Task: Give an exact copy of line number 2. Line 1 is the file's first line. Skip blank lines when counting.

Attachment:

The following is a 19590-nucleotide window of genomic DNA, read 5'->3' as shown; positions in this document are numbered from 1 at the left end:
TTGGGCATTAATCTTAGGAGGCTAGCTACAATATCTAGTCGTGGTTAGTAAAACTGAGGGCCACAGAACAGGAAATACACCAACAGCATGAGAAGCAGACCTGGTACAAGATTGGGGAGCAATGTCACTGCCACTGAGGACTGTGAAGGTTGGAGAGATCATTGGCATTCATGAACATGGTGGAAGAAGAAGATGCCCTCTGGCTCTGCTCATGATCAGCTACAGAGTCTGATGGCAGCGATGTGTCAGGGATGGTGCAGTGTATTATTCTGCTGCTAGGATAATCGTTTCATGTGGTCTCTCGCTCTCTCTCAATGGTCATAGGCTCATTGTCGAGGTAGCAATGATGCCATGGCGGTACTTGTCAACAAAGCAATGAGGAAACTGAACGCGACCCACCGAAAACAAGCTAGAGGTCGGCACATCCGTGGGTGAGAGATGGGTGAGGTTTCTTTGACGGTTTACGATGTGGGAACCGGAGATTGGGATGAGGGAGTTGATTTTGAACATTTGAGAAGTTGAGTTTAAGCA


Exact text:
TTGGGCATTAATCTTAGGAGGCTAGCTACAATATCTAGTCGTGGTTAGTAAAACTGAGGGCCACAGAACAGGAAATACACCAACAGCATGAGAAGCAGACCTGGTACAAGATTGGGGAGCAATGTCACTGCCACTGAGGACTGTGAAGGTTGGAGAGATCATTGGCATTCATGAACATGGTGGAAGAAGAAGATGCCCTCTGGCTCTGCTCATGATCAGCTACAGAGTCTGATGGCAGCGATGTGTCAGGGATGGTGCAGTGTATTATTCTGCTGCTAGGATAATCGTTTCATGTGGTCTCTCGCTCTCTCTCAATGGTCATAGGCTCATTGTCGAGGTAGCAATGATGCCATGGCGGTACTTGTCAACAAAGCAATGAGGAAACTGAACGCGACCCACCGAAAACAAGCTAGAGGTCGGCACATCCGTGGGTGAGAGATGGGTGAGGTTTCTTTGACGGTTTACGATGTGGGAACCGGAGATTGGGATGAGGGAGTTGATTTTGAACATTTGAGAAGTTGAGTTTAAGCA